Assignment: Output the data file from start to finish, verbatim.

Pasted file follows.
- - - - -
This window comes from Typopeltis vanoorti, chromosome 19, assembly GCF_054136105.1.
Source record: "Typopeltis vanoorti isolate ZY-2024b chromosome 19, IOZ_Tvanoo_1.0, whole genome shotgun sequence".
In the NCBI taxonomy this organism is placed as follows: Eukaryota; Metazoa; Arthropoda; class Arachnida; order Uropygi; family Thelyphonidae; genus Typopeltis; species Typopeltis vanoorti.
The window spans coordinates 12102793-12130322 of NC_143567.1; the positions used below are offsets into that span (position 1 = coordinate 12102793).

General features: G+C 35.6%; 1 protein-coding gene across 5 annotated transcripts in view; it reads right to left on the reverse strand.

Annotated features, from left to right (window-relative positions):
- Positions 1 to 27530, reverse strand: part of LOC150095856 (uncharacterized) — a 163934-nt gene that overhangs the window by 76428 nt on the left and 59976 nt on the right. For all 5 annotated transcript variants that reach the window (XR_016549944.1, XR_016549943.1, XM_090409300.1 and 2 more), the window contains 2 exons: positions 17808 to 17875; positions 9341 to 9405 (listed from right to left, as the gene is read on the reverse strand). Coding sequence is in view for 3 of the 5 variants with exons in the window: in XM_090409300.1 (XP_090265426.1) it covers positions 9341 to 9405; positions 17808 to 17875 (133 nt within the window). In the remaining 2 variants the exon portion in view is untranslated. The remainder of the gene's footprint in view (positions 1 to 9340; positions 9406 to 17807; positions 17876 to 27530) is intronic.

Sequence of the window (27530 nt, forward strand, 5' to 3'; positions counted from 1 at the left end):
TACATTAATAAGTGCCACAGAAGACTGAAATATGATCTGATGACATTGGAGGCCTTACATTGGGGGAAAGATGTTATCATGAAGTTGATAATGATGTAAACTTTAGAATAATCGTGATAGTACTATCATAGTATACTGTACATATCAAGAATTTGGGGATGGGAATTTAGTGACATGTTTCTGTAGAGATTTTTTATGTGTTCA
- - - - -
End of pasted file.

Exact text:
This window comes from Typopeltis vanoorti, chromosome 19, assembly GCF_054136105.1.
Source record: "Typopeltis vanoorti isolate ZY-2024b chromosome 19, IOZ_Tvanoo_1.0, whole genome shotgun sequence".
In the NCBI taxonomy this organism is placed as follows: Eukaryota; Metazoa; Arthropoda; class Arachnida; order Uropygi; family Thelyphonidae; genus Typopeltis; species Typopeltis vanoorti.
The window spans coordinates 12102793-12130322 of NC_143567.1; the positions used below are offsets into that span (position 1 = coordinate 12102793).

General features: G+C 35.6%; 1 protein-coding gene across 5 annotated transcripts in view; it reads right to left on the reverse strand.

Annotated features, from left to right (window-relative positions):
- Positions 1 to 27530, reverse strand: part of LOC150095856 (uncharacterized) — a 163934-nt gene that overhangs the window by 76428 nt on the left and 59976 nt on the right. For all 5 annotated transcript variants that reach the window (XR_016549944.1, XR_016549943.1, XM_090409300.1 and 2 more), the window contains 2 exons: positions 17808 to 17875; positions 9341 to 9405 (listed from right to left, as the gene is read on the reverse strand). Coding sequence is in view for 3 of the 5 variants with exons in the window: in XM_090409300.1 (XP_090265426.1) it covers positions 9341 to 9405; positions 17808 to 17875 (133 nt within the window). In the remaining 2 variants the exon portion in view is untranslated. The remainder of the gene's footprint in view (positions 1 to 9340; positions 9406 to 17807; positions 17876 to 27530) is intronic.

Sequence of the window (27530 nt, forward strand, 5' to 3'; positions counted from 1 at the left end):
TACATTAATAAGTGCCACAGAAGACTGAAATATGATCTGATGACATTGGAGGCCTTACATTGGGGGAAAGATGTTATCATGAAGTTGATAATGATGTAAACTTTAGAATAATCGTGATAGTACTATCATAGTATACTGTACATATCAAGAATTTGGGGATGGGAATTTAGTGACATGTTTCTGTAGAGATTTTTTATGTGTTCA